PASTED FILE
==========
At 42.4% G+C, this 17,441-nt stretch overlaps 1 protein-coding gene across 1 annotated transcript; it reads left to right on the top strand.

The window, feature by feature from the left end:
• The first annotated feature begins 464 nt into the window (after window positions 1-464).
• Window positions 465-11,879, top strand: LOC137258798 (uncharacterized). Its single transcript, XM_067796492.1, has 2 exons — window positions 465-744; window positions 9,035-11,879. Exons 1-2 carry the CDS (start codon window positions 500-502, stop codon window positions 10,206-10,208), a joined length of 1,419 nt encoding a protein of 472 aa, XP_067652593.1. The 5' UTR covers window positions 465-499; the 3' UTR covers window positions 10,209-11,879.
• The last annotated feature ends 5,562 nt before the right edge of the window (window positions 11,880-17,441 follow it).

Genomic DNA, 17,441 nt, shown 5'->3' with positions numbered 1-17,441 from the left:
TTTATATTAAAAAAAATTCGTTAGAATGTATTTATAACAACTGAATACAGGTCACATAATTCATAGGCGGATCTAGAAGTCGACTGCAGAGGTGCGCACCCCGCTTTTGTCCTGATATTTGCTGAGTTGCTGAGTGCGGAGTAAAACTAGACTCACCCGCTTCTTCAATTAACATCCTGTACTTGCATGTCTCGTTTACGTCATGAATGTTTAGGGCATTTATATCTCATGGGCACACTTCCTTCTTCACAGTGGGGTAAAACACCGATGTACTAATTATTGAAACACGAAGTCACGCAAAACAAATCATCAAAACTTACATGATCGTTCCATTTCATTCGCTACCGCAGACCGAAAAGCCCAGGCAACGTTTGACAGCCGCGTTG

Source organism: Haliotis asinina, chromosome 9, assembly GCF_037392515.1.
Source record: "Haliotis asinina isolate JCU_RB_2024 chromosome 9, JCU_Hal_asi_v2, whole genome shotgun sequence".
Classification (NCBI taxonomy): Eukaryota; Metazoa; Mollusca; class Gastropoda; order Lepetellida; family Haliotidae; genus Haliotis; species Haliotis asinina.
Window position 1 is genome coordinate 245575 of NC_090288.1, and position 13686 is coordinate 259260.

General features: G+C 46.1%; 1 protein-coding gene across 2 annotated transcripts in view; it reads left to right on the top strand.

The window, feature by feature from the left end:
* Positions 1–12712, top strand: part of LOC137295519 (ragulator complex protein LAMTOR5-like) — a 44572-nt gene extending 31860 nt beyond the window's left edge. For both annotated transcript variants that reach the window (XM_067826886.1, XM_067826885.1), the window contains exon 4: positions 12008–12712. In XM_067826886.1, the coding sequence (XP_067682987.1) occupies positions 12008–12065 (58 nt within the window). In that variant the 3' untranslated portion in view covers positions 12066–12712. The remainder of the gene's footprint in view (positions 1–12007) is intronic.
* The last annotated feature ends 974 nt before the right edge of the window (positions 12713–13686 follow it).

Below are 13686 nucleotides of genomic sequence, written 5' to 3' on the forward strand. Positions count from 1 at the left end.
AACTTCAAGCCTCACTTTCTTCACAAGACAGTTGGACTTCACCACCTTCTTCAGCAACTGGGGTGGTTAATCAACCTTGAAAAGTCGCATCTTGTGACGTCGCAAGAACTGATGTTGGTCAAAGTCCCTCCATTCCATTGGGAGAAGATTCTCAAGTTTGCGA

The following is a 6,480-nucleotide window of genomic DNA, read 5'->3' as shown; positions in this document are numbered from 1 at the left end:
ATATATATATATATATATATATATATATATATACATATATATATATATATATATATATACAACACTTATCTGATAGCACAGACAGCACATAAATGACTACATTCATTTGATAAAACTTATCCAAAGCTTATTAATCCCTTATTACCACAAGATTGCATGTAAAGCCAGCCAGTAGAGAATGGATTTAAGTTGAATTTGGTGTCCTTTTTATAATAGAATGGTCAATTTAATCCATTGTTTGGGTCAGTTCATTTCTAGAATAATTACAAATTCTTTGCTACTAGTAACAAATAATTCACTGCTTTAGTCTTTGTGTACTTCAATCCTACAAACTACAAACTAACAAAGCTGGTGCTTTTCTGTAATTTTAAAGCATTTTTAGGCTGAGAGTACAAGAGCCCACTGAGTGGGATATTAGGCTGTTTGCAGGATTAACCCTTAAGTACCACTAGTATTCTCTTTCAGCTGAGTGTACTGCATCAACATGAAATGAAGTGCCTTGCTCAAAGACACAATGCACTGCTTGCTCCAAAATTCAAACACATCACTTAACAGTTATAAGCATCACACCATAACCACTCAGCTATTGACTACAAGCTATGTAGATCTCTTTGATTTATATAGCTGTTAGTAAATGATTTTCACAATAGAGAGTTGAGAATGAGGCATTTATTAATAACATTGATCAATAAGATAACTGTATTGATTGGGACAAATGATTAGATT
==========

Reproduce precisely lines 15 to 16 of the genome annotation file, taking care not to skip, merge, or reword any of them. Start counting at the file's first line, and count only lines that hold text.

* The last annotated feature ends 974 nt before the right edge of the window (positions 12713–13686 follow it).

Below are 13686 nucleotides of genomic sequence, written 5' to 3' on the forward strand. Positions count from 1 at the left end.